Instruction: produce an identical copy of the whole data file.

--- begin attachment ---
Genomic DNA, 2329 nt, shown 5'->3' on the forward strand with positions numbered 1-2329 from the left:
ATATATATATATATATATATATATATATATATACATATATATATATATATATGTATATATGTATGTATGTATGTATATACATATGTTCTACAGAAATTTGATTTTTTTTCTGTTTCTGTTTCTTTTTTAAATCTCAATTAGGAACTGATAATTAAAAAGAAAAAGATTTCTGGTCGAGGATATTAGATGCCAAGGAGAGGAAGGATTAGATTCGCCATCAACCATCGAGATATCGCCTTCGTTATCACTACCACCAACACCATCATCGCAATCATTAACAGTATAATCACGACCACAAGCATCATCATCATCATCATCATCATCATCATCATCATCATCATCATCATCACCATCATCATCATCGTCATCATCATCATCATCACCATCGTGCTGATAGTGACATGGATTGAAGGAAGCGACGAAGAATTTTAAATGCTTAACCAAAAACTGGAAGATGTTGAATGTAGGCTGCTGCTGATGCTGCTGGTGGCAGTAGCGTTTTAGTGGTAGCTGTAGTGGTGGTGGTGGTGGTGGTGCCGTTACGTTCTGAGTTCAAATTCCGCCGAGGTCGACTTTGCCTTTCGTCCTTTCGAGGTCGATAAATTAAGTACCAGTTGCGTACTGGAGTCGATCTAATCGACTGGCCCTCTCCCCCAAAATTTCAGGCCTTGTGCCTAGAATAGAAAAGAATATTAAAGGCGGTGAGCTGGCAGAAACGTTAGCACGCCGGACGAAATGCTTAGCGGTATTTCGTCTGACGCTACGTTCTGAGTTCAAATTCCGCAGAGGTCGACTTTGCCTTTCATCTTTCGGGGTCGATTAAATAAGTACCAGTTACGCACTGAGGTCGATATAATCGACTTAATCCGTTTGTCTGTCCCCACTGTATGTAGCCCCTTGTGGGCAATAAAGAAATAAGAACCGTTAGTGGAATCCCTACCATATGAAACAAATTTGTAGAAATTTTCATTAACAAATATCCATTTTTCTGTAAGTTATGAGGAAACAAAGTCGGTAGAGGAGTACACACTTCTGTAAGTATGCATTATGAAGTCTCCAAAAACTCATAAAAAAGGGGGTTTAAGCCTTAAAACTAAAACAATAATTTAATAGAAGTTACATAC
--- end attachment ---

Genomic DNA, 2329 nt, shown 5'->3' on the forward strand with positions numbered 1-2329 from the left:
ATATATATATATATATATATATATATATATATACATATATATATATATATATGTATATATGTATGTATGTATGTATATACATATGTTCTACAGAAATTTGATTTTTTTTCTGTTTCTGTTTCTTTTTTAAATCTCAATTAGGAACTGATAATTAAAAAGAAAAAGATTTCTGGTCGAGGATATTAGATGCCAAGGAGAGGAAGGATTAGATTCGCCATCAACCATCGAGATATCGCCTTCGTTATCACTACCACCAACACCATCATCGCAATCATTAACAGTATAATCACGACCACAAGCATCATCATCATCATCATCATCATCATCATCATCATCATCATCATCATCACCATCATCATCATCGTCATCATCATCATCATCACCATCGTGCTGATAGTGACATGGATTGAAGGAAGCGACGAAGAATTTTAAATGCTTAACCAAAAACTGGAAGATGTTGAATGTAGGCTGCTGCTGATGCTGCTGGTGGCAGTAGCGTTTTAGTGGTAGCTGTAGTGGTGGTGGTGGTGGTGGTGCCGTTACGTTCTGAGTTCAAATTCCGCCGAGGTCGACTTTGCCTTTCGTCCTTTCGAGGTCGATAAATTAAGTACCAGTTGCGTACTGGAGTCGATCTAATCGACTGGCCCTCTCCCCCAAAATTTCAGGCCTTGTGCCTAGAATAGAAAAGAATATTAAAGGCGGTGAGCTGGCAGAAACGTTAGCACGCCGGACGAAATGCTTAGCGGTATTTCGTCTGACGCTACGTTCTGAGTTCAAATTCCGCAGAGGTCGACTTTGCCTTTCATCTTTCGGGGTCGATTAAATAAGTACCAGTTACGCACTGAGGTCGATATAATCGACTTAATCCGTTTGTCTGTCCCCACTGTATGTAGCCCCTTGTGGGCAATAAAGAAATAAGAACCGTTAGTGGAATCCCTACCATATGAAACAAATTTGTAGAAATTTTCATTAACAAATATCCATTTTTCTGTAAGTTATGAGGAAACAAAGTCGGTAGAGGAGTACACACTTCTGTAAGTATGCATTATGAAGTCTCCAAAAACTCATAAAAAAGGGGGTTTAAGCCTTAAAACTAAAACAATAATTTAATAGAAGTTACATAC